If we had a penny for everytime we have had the following reaction to telling someone we work in PR, we’d be sitting on a beach somewhere drinking Pina Coladas (oh dear, am I conforming to the very sterotype I am trying to dissolve?!)
“Oh PR, that’s just writing press releases isn’t it?”, or equally as prevelant when you mention you work in PR is “It’s all air kissing and drinking Prosecco in the world of PR….”
And whilst all of the above do factor into the life of PR (c’mon, I cannot pretend you won’t find us sipping the delicious, bubbly nectar), they are hardly a good or fair representation of what PR actually is and what we do on a daily basis for clients….
…which got me thinking….isn’t it about time I wrote something to try and explain what it is we PR people do (well, what we do here at Chalk & Ward PR at the very least) in the vain hope it might help evolve the sterotypical views and popular notion of what PR is and garner a better understanding of our industry.
First things first….the definition of PR
Not wanting to point out the obvious, but Public Relations is about reputation – here is a handy little definition from The Chartered Institute of Public Relations explaining PR’s main aim:
Public Relations is the result of what you do, what you say and what others say about you.
It is the discipline which looks after reputation, with the aim of earning understanding and support and influencing opinion and behaviour. It is the planned and sustained effort to establish and maintain goodwill and mutual understanding between an organisation and its publics.
The above definition goes some way to explain why we think PR is a pretty darn important tool for every business wanting to take its reputation seriously and stand the test of time.
And if that wasn’t compelling enough reason to make you believe the work of PRs is actually very important and has real business value, then perhaps the findings from one of the leading, global reputaution management agencies – Reputation Institute – will make interesting reading or provide food for thought….
Reputation, reputation, reputation….
According to the 18-year-old reputation management consulting firm based in New York and Copenhagen, 85% of consumers say they would deinitely buy products sold by a company with a top reputation while only 9% said they would buy from companies with weak reputations.
According to Reputation Institute, the four areas that determine a company’s overall success is: trust, admiration, feeling and overall reputation. Last year the agency commissioned a list of companies it says have the best reputations among international consumers – Global RepTrak100: The World’s Most Reputable Companies. This list measures perception, rather than just looking at an organisations practices.
Last year, The Walt Disney Company and Google shared the top spot (read more here http://www.forbes.com/sites/susanadams/2014/04/08/the-worlds-most-reputable-companies/), the overachring tactic and similarity shared by both is that they have devised a way of telling stories about themselves that connects with key stakeholders, and they are so successful at it, they’ve scored pole position.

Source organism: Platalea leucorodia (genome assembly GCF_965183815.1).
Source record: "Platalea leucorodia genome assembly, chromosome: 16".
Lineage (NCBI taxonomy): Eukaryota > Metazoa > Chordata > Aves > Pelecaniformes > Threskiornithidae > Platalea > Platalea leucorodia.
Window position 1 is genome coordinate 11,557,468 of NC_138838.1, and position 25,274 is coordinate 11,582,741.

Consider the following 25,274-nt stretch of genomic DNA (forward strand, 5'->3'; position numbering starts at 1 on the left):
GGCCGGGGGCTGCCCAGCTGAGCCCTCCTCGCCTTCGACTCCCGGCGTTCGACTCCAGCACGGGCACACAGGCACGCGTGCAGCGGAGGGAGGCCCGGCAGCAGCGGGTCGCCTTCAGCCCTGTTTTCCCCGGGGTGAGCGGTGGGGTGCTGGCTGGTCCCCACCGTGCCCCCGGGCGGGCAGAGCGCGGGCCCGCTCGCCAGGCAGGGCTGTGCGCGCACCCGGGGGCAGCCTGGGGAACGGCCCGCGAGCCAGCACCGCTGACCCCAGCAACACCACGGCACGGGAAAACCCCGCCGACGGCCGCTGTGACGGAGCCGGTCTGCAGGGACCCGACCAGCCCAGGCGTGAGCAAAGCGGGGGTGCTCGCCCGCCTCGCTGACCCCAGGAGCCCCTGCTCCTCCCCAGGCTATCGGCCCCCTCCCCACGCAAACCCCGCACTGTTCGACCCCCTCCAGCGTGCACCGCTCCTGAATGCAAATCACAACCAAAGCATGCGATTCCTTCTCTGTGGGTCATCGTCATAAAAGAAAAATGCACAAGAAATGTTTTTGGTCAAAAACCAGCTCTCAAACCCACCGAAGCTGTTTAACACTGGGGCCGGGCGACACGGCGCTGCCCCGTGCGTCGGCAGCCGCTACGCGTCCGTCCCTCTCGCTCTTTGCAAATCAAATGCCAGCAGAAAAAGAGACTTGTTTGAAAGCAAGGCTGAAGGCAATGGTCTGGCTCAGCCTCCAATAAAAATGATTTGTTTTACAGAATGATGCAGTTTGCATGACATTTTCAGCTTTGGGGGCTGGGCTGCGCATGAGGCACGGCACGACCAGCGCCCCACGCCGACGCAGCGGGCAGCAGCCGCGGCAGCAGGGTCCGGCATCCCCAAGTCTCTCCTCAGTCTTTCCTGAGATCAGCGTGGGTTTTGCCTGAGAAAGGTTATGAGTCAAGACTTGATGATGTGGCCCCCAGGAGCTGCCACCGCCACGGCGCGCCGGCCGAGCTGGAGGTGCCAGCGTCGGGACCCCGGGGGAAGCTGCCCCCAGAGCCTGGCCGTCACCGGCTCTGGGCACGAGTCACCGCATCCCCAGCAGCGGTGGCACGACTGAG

The Reputation Institute highlights Korean electronics giant, Samsung as one of the brands making the most notable advances in terms of reputation, climbing the leader board jumping from 43rd place back in 2011, to 16th last year and tenth this year.
With a whoppping (dollar sign)14billion advertising and marketing budget to play with, it is fair to say most businesses will never experience working with such vast budgets, however, there are some key learnings that can be applied to any size of business.
Samsung achieved the impressive shift by consistently investing in tactics and methods to aid its overall reputation by crafting engaging ways of connecting with target audiences. For example, Reputation Institute cites the example of when Samsung ran a survey to publicise its NX30 camera, it polled 5,000 Europeans about their favourite things to photograph: Italians like to take pictures of pasta, while Germans their family. A lot of coverage was gained from this campaign, people related to it and it made people appreciate the company and its products.
Be clear on your company values and what it is you actually want to gain a great reputation for. If it’s for offering the best customer service in your industry, or the best product in your marketplace, it pays to make sure you can live up to the claims.
Be inventive – think of creative ways to get your message across, or inventive (but relevant) ways to enagage with your target audience. The communications strategy needs to be on brand
Be consistent – reputations aren’t built overnight, so it pays to have a clear, long-term communications plan that will sustain activity across all relvant platforms
Maximise effectiveness from all comms activity – whatever you choose to do, take the time to make sure the activity is as impactful as possible
Reputation management is just one of the roles performed by a PR agency. Check out next week’s blog where we will explore ‘The art of message amplification’.